Tuesday, August 30, 2011

Will Genii Capital sell the Renault F1 team?

It has been a star crossed year at Lotus Renault Grand Prix. High hopes were basically dashed when Robert Kubica was injured in a near fatal accident, their innovative forward facing exhaust apparently has not yielded the performance they hoped for, speculation about the team's financial problems and their cars catching fire like kindling. Now the battle with their current or limbo-driver Nick Heidfeld, who was demoted for Bruno Senna, is taking the team to court to keep his seat. The team is in a bit of turmoil but say they have been buoyed by the performance of the newly installed Senna for Belgian and Italian Grand Prix. Well, at least while legal issues around Heidfeld's demotion are sorted.

Even with this statement of boosted morale in the team, do Genii Capital sell a stake in the Renault team or do they sell it outright? Currently, Genii is the 100% owners in the F1 team and plan to be for "the foreseeable future" in their words. Which to me is "until the right deal comes along". The obvious question is who would be the buyers in a still recovering global economy? The obvious answer would be Group Lotus, who currently have a sponsorship arrangement with the Genii-owned Renault team and an option to purchase a stake in the team by 2012. However, there are questions about Group Lotus's spending habits in terms of new product lines, plastering their name in just about every race series, even though they report they are meeting financial targets. Group Lotus is not in the best financial shape so you must question how much borrowing is going on to finance such activities. Also, will their owners, Malaysian auto-maker Proton, fork over more money for them to have any stake worthwhile. Moreover, a maybe not so major aspect is Proton have to navigate the 1Malaysia program. A participant in that program is Tony Fernandes' Team Lotus F1 program. To what extent do they ignore Fernandes to support Group Lotus in direct F1 competition? The whole Group Lotus vs. Team Lotus naming issue is a completely another story.  I think Group Lotus to spread too thin to make and real investment into LRGP.

Does Renault buy back into the team? They just sold the remaining 25% share in the team to Genii last year and the current arrangement of Renault only providing engines and technical support while reaping the benefits of their name still on the car without incurring the huge costs of running the team is rather advantageous for Renault. It also frees them to focus more in-depth on the technical partnership with other teams, like Red Bull, Team Lotus, and soon Williams in addition to LRGP. So no.I think they are gone for good as full fledged team owners.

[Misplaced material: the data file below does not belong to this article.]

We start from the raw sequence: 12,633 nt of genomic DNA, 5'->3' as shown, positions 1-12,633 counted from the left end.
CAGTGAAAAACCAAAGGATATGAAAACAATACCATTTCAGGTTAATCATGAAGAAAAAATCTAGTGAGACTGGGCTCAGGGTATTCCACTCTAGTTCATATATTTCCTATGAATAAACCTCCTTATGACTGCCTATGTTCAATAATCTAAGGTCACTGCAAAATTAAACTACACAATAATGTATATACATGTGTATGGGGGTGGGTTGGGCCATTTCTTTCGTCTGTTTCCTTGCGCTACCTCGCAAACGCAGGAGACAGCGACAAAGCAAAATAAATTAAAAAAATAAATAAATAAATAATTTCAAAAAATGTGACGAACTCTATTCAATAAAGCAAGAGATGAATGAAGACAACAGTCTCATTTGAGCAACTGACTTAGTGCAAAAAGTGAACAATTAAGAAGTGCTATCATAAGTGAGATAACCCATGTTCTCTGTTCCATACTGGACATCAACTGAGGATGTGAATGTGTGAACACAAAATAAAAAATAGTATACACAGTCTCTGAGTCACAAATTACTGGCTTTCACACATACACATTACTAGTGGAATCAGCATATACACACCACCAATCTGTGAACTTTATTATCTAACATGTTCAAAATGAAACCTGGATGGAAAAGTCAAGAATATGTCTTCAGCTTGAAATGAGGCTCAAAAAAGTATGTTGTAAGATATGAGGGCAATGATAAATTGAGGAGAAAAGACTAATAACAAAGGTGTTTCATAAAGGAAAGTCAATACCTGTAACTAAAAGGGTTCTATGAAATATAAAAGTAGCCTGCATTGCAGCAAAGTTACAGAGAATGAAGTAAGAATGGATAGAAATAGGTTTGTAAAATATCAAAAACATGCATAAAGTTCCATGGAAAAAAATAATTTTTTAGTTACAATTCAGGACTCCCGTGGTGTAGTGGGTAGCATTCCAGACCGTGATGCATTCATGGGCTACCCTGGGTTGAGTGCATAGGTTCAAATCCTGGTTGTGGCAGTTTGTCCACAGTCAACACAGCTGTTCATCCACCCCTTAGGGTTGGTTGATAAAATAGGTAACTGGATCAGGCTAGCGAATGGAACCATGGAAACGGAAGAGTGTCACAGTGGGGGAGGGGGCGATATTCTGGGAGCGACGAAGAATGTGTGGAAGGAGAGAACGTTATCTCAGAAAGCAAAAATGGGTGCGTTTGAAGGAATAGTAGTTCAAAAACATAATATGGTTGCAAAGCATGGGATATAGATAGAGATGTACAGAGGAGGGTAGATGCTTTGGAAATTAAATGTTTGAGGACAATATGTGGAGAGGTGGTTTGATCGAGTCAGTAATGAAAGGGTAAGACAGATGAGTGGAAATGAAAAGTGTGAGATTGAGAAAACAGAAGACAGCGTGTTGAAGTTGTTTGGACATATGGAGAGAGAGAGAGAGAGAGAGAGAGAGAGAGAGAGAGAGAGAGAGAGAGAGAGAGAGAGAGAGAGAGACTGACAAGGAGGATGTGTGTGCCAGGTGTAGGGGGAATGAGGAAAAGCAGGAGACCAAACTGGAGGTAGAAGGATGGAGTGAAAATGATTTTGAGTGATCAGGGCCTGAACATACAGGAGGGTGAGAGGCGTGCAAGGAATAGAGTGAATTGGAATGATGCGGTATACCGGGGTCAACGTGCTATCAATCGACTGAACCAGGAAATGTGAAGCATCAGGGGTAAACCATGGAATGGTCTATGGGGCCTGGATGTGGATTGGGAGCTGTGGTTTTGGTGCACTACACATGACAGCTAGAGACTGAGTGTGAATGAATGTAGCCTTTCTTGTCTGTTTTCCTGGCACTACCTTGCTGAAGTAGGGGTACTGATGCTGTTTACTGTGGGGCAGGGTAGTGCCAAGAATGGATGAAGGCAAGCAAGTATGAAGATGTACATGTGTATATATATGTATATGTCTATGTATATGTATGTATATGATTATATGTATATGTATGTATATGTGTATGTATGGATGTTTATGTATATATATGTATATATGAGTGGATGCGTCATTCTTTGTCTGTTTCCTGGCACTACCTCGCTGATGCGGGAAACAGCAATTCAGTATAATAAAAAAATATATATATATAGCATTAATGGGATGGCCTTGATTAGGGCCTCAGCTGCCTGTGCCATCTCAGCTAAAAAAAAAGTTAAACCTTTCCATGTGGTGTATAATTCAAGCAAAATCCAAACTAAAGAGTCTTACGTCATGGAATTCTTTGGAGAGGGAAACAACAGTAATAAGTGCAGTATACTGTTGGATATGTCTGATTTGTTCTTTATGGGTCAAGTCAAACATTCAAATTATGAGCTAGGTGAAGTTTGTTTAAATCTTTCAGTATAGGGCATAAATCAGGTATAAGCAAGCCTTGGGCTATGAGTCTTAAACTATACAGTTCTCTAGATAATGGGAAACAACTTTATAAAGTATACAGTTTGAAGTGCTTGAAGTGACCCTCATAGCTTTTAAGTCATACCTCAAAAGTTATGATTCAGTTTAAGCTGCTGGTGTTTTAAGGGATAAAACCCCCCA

Does Brazilian money enter the equation to buy a stake in the team? World Wide Investments Group (WWI) may have some money to play with it. Earlier this month, Genii announced a joint venture with WWI in which the two companies will manage an investment portfolio totaling $10 billion USD. The joint venture's focus: private equity investments in energy, renewables, real estate, information technology, telecommunications, oil, gas and the automotive sector; most of which WWI already engages in.

Why would WWI bother? F1 is a global championship with huge opportunities for branding, investment, cross collaborations in a number of industries: communications, defense, info tech, manufacturing, green technology. Sounds like some synergies right off the top. Also, it creates more competition with Apex-Brasil, an trade and investment agency that views motorsport favorably and currently works with Indycar through 2012.

Moreover, a F1 tie up with Genii will also allow WWI to have an opportunity to create a connection with one of the most famous names in motorsports and one that holds saintly status in Brazil, Senna. With Bruno Senna now in the race seat for LRGP for the time being and potentially for the future with a promising performance in his first grand prix in about a year it makes sense. However, the complication is of course Robert Kubica. There is some mystery as to whether he will be fit enough to ever come back. If he doesn't, then a Vitaly Petrov/Bruno Senna line up works. If he is able to return do they ditch Petrov's sponsorship portfolio or keep themselves out of the F1 ownership business if Senna has no seats? Maybe, as there is still plenty of investment opportunity without a near term Brazilian driver. 

If anything is to happen, you won't hear about it until there is some certainty around Robert Kubica's ability to return to F1. Regardless, I think there is going to be some interesting business deals coming down before 2012 season.

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